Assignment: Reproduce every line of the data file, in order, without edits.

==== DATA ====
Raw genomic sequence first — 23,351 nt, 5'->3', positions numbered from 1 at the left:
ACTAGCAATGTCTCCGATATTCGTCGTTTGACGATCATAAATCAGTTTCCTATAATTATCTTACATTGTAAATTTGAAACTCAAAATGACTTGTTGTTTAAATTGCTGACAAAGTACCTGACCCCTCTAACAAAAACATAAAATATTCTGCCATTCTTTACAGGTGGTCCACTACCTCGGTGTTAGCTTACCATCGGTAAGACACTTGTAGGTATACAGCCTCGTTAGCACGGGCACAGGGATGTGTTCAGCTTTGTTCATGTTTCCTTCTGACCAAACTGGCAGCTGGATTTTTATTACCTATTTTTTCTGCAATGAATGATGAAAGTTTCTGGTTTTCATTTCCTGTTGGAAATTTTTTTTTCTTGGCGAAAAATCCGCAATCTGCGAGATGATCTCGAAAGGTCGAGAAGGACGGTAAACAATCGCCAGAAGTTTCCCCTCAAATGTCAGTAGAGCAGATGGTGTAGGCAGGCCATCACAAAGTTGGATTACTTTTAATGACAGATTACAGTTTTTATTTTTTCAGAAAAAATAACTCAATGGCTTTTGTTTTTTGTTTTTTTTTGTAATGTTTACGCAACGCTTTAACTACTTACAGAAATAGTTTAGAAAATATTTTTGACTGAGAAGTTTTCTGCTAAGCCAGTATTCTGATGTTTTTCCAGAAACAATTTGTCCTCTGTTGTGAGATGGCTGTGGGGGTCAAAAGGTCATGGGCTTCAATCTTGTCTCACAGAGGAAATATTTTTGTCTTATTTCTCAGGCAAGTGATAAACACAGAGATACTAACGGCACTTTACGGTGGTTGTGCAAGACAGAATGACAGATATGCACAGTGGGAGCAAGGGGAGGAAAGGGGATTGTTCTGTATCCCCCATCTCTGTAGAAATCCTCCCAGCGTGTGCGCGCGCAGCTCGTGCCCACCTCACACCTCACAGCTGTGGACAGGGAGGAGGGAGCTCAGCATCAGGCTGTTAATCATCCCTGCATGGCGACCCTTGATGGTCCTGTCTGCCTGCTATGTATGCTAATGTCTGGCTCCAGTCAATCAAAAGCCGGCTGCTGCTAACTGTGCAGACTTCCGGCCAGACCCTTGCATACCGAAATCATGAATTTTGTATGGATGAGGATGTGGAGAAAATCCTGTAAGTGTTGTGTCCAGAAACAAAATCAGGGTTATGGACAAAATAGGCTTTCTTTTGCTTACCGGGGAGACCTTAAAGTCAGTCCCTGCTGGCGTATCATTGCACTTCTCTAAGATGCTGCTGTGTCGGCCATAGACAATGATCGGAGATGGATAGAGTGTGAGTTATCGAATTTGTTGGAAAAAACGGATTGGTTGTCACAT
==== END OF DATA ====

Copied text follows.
Raw genomic sequence first — 23,351 nt, 5'->3', positions numbered from 1 at the left:
ACTAGCAATGTCTCCGATATTCGTCGTTTGACGATCATAAATCAGTTTCCTATAATTATCTTACATTGTAAATTTGAAACTCAAAATGACTTGTTGTTTAAATTGCTGACAAAGTACCTGACCCCTCTAACAAAAACATAAAATATTCTGCCATTCTTTACAGGTGGTCCACTACCTCGGTGTTAGCTTACCATCGGTAAGACACTTGTAGGTATACAGCCTCGTTAGCACGGGCACAGGGATGTGTTCAGCTTTGTTCATGTTTCCTTCTGACCAAACTGGCAGCTGGATTTTTATTACCTATTTTTTCTGCAATGAATGATGAAAGTTTCTGGTTTTCATTTCCTGTTGGAAATTTTTTTTTCTTGGCGAAAAATCCGCAATCTGCGAGATGATCTCGAAAGGTCGAGAAGGACGGTAAACAATCGCCAGAAGTTTCCCCTCAAATGTCAGTAGAGCAGATGGTGTAGGCAGGCCATCACAAAGTTGGATTACTTTTAATGACAGATTACAGTTTTTATTTTTTCAGAAAAAATAACTCAATGGCTTTTGTTTTTTGTTTTTTTTTGTAATGTTTACGCAACGCTTTAACTACTTACAGAAATAGTTTAGAAAATATTTTTGACTGAGAAGTTTTCTGCTAAGCCAGTATTCTGATGTTTTTCCAGAAACAATTTGTCCTCTGTTGTGAGATGGCTGTGGGGGTCAAAAGGTCATGGGCTTCAATCTTGTCTCACAGAGGAAATATTTTTGTCTTATTTCTCAGGCAAGTGATAAACACAGAGATACTAACGGCACTTTACGGTGGTTGTGCAAGACAGAATGACAGATATGCACAGTGGGAGCAAGGGGAGGAAAGGGGATTGTTCTGTATCCCCCATCTCTGTAGAAATCCTCCCAGCGTGTGCGCGCGCAGCTCGTGCCCACCTCACACCTCACAGCTGTGGACAGGGAGGAGGGAGCTCAGCATCAGGCTGTTAATCATCCCTGCATGGCGACCCTTGATGGTCCTGTCTGCCTGCTATGTATGCTAATGTCTGGCTCCAGTCAATCAAAAGCCGGCTGCTGCTAACTGTGCAGACTTCCGGCCAGACCCTTGCATACCGAAATCATGAATTTTGTATGGATGAGGATGTGGAGAAAATCCTGTAAGTGTTGTGTCCAGAAACAAAATCAGGGTTATGGACAAAATAGGCTTTCTTTTGCTTACCGGGGAGACCTTAAAGTCAGTCCCTGCTGGCGTATCATTGCACTTCTCTAAGATGCTGCTGTGTCGGCCATAGACAATGATCGGAGATGGATAGAGTGTGAGTTATCGAATTTGTTGGAAAAAACGGATTGGTTGTCACAT